3) So is this rock bottom for the Knicks? Lakers coach Luke Walton said it’s time to bench his overpaid veterans — Luol Deng and Timofey Mozgov — and play his inconsistent young stars such as Brandon Ingram and Julius Randle more. Time to think development over wins. But then that struggling young Lakers lineup goes out and just thrashes the Knicks. New York was down 27 in the second quarter, fans were booing the hometown Knicks throughout the game, and while they won garbage time late to only lose by 14, the game was never that close. After the game the Knicks were hard on themselves. As they should have been.

Trading Anthony for spare parts — which is all teams like the Clippers and Cavaliers are offering at the deadline — is not the answer for Phil Jackson. There is no simple answer, other than this summer stop going for the Derrick Rose/Joakim Noah quick fixes and build a team around Kristaps Porzingis, filled with guys more on his career arc. Jackson has a lot of work to do on this team over the summer.

Knicks’ president Steve Mills reportedly on hot seat, too

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David Fizdale is out as coach of the New York Knicks.

He also was just a part of the problem with the Knicks. Fizdale did a poor job as chef trying to cook up a decent meal, but he was also given a list of ingredients — the roster built by the front office — that would make a “Chopped” contestant wince.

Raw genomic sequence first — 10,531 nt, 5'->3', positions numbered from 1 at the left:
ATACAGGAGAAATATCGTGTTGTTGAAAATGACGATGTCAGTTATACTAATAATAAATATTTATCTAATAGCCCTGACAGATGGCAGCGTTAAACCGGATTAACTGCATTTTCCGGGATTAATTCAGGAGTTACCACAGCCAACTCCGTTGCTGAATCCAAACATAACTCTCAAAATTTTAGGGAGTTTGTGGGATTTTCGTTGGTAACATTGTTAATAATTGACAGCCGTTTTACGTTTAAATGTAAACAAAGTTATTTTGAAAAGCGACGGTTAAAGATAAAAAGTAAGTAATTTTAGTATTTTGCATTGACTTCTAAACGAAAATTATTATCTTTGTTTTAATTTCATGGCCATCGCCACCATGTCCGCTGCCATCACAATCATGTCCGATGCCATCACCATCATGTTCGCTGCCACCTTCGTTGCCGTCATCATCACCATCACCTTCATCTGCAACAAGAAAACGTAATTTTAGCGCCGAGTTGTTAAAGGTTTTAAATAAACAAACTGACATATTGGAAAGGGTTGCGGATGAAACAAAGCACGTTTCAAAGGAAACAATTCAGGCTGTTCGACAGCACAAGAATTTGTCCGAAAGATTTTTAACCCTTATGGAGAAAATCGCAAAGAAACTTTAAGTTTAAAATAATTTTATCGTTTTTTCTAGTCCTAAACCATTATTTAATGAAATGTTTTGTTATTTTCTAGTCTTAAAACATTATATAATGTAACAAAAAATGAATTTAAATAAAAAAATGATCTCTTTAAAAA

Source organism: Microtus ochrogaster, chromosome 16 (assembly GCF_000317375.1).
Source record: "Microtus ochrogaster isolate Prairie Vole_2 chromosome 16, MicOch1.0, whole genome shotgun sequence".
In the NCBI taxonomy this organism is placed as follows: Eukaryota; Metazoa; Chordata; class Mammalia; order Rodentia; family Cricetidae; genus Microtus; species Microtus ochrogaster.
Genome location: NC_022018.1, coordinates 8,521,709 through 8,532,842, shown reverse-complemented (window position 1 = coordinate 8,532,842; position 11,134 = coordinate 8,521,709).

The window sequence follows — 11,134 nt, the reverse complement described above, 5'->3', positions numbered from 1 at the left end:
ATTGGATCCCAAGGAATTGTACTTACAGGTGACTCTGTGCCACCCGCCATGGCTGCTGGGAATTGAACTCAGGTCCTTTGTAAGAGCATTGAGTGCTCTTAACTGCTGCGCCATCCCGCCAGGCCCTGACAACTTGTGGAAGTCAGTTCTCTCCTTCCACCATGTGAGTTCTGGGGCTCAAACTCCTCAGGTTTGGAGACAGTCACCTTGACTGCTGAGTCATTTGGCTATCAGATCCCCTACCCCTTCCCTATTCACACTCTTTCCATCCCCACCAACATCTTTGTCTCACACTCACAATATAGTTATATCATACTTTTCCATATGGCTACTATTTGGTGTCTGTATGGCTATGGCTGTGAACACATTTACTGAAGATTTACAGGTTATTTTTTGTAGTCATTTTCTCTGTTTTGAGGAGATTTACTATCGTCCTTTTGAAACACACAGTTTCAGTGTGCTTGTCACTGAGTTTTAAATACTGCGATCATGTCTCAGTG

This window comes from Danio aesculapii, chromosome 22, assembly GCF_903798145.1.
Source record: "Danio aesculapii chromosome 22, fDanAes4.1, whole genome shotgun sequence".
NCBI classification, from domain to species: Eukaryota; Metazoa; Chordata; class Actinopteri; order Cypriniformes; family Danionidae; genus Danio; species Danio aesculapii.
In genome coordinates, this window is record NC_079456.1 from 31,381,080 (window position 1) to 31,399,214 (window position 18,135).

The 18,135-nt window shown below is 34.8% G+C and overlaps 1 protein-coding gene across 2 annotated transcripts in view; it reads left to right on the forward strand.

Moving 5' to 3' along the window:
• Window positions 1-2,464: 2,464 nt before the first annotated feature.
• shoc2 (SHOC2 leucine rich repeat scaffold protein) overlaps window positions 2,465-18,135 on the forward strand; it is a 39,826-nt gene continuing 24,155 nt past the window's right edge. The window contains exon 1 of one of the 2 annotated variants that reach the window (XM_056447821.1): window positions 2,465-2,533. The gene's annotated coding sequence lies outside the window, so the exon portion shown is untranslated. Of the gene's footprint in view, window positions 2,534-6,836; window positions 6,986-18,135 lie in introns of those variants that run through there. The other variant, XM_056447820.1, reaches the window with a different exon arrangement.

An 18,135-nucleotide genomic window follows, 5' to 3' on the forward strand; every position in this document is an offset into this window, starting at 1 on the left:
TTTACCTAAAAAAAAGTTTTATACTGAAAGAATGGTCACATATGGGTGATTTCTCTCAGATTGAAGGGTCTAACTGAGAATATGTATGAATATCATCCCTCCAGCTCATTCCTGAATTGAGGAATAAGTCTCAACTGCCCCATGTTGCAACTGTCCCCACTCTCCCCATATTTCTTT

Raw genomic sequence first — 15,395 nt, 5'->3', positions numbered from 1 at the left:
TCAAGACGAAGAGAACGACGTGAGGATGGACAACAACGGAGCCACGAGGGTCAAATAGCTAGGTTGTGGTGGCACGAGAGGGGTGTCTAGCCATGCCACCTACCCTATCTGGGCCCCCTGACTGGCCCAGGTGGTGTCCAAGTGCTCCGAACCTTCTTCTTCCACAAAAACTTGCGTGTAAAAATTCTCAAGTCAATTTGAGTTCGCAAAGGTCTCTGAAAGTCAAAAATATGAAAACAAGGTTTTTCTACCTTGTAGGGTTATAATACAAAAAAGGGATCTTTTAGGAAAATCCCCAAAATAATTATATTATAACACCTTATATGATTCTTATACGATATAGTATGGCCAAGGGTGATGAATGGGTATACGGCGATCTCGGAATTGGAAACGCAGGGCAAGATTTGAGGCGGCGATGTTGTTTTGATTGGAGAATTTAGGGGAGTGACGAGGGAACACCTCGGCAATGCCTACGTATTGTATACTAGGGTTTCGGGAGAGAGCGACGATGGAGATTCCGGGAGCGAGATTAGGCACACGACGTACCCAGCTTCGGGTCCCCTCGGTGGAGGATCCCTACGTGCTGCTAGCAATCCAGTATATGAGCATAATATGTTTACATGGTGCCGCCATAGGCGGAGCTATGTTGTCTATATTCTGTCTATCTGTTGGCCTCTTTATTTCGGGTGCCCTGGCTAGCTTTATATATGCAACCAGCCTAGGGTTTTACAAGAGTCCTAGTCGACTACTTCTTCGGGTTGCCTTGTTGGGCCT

It looks like the people responsible for putting that roster together — specifically the long-entrenched Steve Mills, who is currently the team president — are in trouble, too. Mills is on the hot seat, too, according to Frank Isola of The Athletic.

“[The Knicks 18 losses this season] go on Fizdale’s permanent record but the failed Fizdale experiment belongs to Steve Mills, whose days as a Teflon executive under Dolan are about to end.

Mills hired Fizdale over Mike Budenholzer, and [Phil] Jackson and without even considering [Jeff] Van Gundy. Mills looked at Fizdale as the hip young coach with connections to today’s young stars. The Knicks were all in on the free-agent class of 2019 and Fizdale was going to be the guy to get their foot in the door.

We all know how that went — the Knicks didn’t even get a meeting.

These last two seasons fall directly on Mills, who, according to sources, will either be reassigned or simply removed from the building. His expiration date is long overdue. The Athletic reported last month that Dolan will try again to pry Raptors President Masai Ujiri from Toronto. If that doesn’t work, maybe NBA Commissioner Adam Silver will point Dolan toward R.C. Buford, Sam Presti, Neil Olshey and Daryl Morey. The Knicks are in the early stages of another massive overhaul that will only work if Dolan gives his next executive savior full autonomy.

What happens to Mills is a bellwether to watch.